Every morning I get up around 7-8 and test my blood, for some reason, and ive always had this problem, my sugar levels are at least 15. Ive tried going to bed with my levels at certain points, i.e. the docs said go to bed with my sugar level at around 9, but this hasnt worked either.
I do around 9 units of actrapid and around 14 units of insulatard for my jab before dinner. Could I be using the wrong amounts of insulin? Ive got a big apetite so thats why I use this much insulin.
My daughter (type 1) also has the same problem. We can't seem to get a handle on it either. Her doctor doesn't want her to use more basal insulin because she tends to run low right before lunch time and they've determined that the basal insulin is causing that. If she uses more basal then she'll probably get much too low before lunch. As it is now she has to have a mid morning snack and even then sometimes she'll get lower than she should. So, we basically live with the morning readings. This morning she woke up at 218, yesterday it was 280. Too high but we don't know how to correct it. We've tried snacks at night, no snacks at night but nothing seems to work. Some mornings though she'll wake up and be 120 and we have no idea what we did differently. It's all so strange!
Yes it is very strange indeed. My doc said it might be becoz i go really low during the night and when that happens the body pumps out sugar and obviously it cannot be controlled to it pumps out too much making me high in the morning, but even if i go to bed with a reading of 10 i will wake up with a high reading. you're readings are obviously set different to mine. ive not heard of basal before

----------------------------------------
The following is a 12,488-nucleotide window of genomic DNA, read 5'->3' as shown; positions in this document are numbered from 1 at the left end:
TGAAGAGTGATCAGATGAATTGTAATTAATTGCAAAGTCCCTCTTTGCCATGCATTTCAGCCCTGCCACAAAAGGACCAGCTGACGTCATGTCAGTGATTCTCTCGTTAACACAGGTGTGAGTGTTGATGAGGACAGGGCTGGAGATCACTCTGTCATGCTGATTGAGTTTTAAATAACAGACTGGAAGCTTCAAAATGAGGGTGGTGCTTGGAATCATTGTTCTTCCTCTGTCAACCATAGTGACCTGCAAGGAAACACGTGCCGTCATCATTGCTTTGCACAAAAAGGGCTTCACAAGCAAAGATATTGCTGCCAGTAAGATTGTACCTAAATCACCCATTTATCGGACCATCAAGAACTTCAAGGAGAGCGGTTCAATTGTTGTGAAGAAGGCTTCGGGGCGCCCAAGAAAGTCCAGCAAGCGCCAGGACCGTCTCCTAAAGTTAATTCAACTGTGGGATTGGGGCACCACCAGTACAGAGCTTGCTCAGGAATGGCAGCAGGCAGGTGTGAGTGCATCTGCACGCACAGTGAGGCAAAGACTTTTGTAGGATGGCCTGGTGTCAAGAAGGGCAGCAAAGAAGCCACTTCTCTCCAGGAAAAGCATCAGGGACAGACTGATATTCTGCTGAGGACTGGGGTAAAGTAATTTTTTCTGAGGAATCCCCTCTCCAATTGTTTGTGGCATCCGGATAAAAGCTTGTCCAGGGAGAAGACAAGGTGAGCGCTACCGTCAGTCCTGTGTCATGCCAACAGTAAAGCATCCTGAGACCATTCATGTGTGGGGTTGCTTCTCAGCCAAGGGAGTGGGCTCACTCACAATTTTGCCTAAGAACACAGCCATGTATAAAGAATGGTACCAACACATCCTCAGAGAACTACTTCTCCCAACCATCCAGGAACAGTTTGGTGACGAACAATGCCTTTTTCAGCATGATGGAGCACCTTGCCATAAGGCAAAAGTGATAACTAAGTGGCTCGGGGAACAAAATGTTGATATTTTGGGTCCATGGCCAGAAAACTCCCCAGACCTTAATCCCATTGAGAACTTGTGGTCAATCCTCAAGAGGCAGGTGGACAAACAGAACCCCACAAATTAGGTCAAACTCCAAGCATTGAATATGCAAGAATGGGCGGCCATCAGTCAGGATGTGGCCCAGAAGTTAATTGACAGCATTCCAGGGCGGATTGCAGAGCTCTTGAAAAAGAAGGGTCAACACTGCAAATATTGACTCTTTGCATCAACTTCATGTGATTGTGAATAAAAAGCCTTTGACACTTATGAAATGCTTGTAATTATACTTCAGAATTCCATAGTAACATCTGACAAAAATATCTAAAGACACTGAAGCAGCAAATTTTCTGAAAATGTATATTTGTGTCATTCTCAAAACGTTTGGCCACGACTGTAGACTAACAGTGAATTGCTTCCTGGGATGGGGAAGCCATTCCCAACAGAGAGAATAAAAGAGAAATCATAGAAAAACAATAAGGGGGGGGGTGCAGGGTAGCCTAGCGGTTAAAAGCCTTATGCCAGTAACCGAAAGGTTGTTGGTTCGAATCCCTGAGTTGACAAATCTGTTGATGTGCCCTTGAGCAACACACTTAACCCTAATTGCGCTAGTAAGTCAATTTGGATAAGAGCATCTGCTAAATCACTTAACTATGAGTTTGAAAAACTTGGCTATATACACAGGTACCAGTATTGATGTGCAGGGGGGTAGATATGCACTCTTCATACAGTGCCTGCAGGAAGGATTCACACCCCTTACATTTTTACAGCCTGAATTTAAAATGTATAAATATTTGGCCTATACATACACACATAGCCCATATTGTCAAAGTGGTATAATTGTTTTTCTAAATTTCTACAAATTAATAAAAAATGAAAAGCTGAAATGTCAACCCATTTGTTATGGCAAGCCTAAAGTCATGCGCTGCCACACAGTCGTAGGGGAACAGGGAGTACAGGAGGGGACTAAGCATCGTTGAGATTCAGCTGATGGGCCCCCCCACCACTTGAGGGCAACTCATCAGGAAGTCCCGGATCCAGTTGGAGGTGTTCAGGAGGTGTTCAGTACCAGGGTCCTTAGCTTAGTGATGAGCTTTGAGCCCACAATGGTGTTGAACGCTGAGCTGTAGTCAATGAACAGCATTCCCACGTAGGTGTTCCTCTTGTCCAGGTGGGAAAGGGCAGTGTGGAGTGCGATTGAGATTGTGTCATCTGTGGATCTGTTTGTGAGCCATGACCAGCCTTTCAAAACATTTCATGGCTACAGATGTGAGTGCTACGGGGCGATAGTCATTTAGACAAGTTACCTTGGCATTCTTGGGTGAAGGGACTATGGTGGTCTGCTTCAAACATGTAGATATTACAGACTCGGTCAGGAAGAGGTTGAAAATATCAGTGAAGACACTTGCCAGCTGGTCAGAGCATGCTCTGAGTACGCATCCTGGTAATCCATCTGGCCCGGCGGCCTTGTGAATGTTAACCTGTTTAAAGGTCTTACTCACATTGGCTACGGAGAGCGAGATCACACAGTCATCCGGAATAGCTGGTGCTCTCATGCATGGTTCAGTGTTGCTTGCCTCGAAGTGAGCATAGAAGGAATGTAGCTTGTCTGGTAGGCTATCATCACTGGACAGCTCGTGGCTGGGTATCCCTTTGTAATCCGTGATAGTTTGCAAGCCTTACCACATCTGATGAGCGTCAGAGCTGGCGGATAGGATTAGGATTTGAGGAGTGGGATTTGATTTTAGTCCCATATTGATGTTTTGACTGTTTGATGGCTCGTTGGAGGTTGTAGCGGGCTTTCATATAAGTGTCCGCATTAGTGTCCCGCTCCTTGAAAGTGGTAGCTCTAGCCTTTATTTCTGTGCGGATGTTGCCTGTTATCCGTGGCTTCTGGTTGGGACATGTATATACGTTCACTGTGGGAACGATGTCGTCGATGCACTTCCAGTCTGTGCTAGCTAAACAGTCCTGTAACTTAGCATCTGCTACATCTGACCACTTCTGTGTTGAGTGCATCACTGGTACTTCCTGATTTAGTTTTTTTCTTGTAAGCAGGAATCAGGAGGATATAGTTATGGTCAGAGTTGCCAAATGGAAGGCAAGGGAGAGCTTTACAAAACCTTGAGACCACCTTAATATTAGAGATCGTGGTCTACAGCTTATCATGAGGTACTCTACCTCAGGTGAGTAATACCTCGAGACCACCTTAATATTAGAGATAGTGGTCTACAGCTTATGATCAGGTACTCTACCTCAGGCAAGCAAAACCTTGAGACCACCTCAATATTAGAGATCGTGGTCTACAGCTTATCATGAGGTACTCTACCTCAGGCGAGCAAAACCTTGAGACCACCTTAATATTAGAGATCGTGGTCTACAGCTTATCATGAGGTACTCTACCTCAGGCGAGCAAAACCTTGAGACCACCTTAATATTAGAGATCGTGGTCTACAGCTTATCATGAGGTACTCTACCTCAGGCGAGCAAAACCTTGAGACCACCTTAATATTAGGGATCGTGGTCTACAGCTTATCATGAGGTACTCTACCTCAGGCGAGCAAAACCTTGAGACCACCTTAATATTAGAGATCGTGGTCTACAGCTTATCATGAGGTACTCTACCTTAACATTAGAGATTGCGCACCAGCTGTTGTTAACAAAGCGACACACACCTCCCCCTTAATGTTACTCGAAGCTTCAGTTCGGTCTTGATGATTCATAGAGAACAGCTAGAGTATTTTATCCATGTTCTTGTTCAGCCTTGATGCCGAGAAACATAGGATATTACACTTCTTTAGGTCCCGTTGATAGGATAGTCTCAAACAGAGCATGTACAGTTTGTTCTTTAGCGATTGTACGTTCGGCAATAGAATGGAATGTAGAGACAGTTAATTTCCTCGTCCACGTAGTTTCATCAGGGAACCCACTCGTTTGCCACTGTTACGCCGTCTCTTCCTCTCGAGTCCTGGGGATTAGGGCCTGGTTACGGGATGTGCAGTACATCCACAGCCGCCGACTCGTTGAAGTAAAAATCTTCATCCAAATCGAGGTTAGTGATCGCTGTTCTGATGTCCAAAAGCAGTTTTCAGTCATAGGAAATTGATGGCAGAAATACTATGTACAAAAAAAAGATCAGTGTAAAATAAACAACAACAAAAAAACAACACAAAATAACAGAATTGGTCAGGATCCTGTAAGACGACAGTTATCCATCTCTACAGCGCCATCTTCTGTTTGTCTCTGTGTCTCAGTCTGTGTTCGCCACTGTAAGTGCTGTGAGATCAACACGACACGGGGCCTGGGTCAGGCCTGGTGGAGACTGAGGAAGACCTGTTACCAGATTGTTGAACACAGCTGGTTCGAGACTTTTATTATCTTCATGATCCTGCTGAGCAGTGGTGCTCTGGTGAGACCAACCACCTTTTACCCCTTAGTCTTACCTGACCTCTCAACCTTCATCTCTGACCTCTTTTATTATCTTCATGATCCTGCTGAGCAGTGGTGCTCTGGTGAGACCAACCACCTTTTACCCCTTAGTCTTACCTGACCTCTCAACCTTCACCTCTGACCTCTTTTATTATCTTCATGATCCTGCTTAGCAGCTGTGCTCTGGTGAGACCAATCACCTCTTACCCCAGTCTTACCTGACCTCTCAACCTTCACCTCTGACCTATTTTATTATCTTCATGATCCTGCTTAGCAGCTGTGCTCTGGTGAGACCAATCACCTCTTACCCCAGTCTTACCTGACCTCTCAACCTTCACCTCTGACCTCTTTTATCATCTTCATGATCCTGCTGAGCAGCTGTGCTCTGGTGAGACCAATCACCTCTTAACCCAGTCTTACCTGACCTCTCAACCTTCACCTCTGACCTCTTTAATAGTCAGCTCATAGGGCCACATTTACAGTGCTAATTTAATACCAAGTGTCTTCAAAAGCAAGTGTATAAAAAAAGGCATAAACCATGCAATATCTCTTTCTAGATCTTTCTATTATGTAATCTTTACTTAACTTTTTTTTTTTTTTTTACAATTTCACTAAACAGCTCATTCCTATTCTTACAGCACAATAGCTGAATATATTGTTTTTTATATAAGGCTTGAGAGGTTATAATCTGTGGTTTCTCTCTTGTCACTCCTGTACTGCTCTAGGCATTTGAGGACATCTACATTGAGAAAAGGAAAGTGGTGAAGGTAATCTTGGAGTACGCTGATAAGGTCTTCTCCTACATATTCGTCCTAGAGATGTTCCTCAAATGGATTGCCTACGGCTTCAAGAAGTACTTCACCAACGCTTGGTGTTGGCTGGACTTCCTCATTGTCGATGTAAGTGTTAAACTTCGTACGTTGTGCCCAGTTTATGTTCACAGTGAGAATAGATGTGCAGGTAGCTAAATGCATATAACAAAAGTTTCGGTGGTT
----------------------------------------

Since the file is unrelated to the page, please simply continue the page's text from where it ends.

I had the same problem for about 10 years till recently, i found out that the insulatard didn't last long enough to get me through the night. Kept waking up ill. In many cases it doesn't work as long as it's supposed to. The doctors i've seen throughout the years always told me that i was wrong but the doctor i'm seeing just now told me that recently they do admit that in a certain percentage of diabetics it doesn't work as long. You could maybe try and inject your insulatard before you go to bed. I am on Lantus now which is a longer working insulin and i inject it at 4 pm (but even this one doesn't work the promised 24hrs) I'm not a doctor, just a diabetic like yourself so you should discuss it with your doctor first though. Good luck
im on lantus too and its great for night blood levels! I used to be on actrapic and inslutard but changed to actrapid and lanctus. Also it helps if you dont snack after 6pm then there might be an improvement in those morning bloods!
I think it's fair to say that you need a new insulin regimen...probably a change to different types of insulin.
As some have mentioned, Lantus is an excellent basal insulin, but I'm not sure it's available where you are. If so, you may want to give it a try. Those morning readings are way too high.
One way to figure out whether or not these are rebound highs is to set your alarm clock for 3 AM and test...do this once or twice, and if your numbers are good at that hour, then it's not rebound, it's the insulin!
I had a similar problem with high morning blood sugars. And I found switching to Lantus helped a lot. But my blood sugar was still too high in the morning. I inject the Lantus first thing in the morning. And the combination of the Dawn Phenomenon and Lantus not lasting a full 24 hours meant that my morning blood sugars were usually elevated.